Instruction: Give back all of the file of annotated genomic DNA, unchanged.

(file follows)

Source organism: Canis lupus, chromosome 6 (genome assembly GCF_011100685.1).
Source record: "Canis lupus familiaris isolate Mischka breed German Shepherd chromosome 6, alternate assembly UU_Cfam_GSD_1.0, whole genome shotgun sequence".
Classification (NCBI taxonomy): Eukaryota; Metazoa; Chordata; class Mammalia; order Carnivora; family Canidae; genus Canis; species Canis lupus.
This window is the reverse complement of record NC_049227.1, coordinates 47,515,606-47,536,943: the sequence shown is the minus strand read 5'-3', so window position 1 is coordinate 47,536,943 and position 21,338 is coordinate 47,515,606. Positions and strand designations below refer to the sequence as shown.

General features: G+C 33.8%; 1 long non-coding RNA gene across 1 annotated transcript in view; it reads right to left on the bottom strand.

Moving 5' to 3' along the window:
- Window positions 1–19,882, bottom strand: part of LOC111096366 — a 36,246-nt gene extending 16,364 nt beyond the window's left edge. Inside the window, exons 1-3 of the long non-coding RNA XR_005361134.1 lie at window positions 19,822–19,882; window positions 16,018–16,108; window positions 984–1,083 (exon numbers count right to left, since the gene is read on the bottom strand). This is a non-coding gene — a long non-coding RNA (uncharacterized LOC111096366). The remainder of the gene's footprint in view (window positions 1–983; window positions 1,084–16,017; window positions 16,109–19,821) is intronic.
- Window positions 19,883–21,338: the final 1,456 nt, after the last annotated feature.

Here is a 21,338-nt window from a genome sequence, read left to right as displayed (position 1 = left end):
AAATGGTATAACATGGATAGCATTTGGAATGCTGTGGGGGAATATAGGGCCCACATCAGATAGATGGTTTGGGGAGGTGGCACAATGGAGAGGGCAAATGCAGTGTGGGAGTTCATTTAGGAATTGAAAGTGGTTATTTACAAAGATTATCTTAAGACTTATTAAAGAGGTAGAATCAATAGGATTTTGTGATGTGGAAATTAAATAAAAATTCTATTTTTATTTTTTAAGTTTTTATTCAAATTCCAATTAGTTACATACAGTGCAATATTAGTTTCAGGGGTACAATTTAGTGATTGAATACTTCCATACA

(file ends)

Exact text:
Source organism: Canis lupus, chromosome 6 (genome assembly GCF_011100685.1).
Source record: "Canis lupus familiaris isolate Mischka breed German Shepherd chromosome 6, alternate assembly UU_Cfam_GSD_1.0, whole genome shotgun sequence".
Classification (NCBI taxonomy): Eukaryota; Metazoa; Chordata; class Mammalia; order Carnivora; family Canidae; genus Canis; species Canis lupus.
This window is the reverse complement of record NC_049227.1, coordinates 47,515,606-47,536,943: the sequence shown is the minus strand read 5'-3', so window position 1 is coordinate 47,536,943 and position 21,338 is coordinate 47,515,606. Positions and strand designations below refer to the sequence as shown.

General features: G+C 33.8%; 1 long non-coding RNA gene across 1 annotated transcript in view; it reads right to left on the bottom strand.

Moving 5' to 3' along the window:
- Window positions 1–19,882, bottom strand: part of LOC111096366 — a 36,246-nt gene extending 16,364 nt beyond the window's left edge. Inside the window, exons 1-3 of the long non-coding RNA XR_005361134.1 lie at window positions 19,822–19,882; window positions 16,018–16,108; window positions 984–1,083 (exon numbers count right to left, since the gene is read on the bottom strand). This is a non-coding gene — a long non-coding RNA (uncharacterized LOC111096366). The remainder of the gene's footprint in view (window positions 1–983; window positions 1,084–16,017; window positions 16,109–19,821) is intronic.
- Window positions 19,883–21,338: the final 1,456 nt, after the last annotated feature.

Here is a 21,338-nt window from a genome sequence, read left to right as displayed (position 1 = left end):
AAATGGTATAACATGGATAGCATTTGGAATGCTGTGGGGGAATATAGGGCCCACATCAGATAGATGGTTTGGGGAGGTGGCACAATGGAGAGGGCAAATGCAGTGTGGGAGTTCATTTAGGAATTGAAAGTGGTTATTTACAAAGATTATCTTAAGACTTATTAAAGAGGTAGAATCAATAGGATTTTGTGATGTGGAAATTAAATAAAAATTCTATTTTTATTTTTTAAGTTTTTATTCAAATTCCAATTAGTTACATACAGTGCAATATTAGTTTCAGGGGTACAATTTAGTGATTGAATACTTCCATACA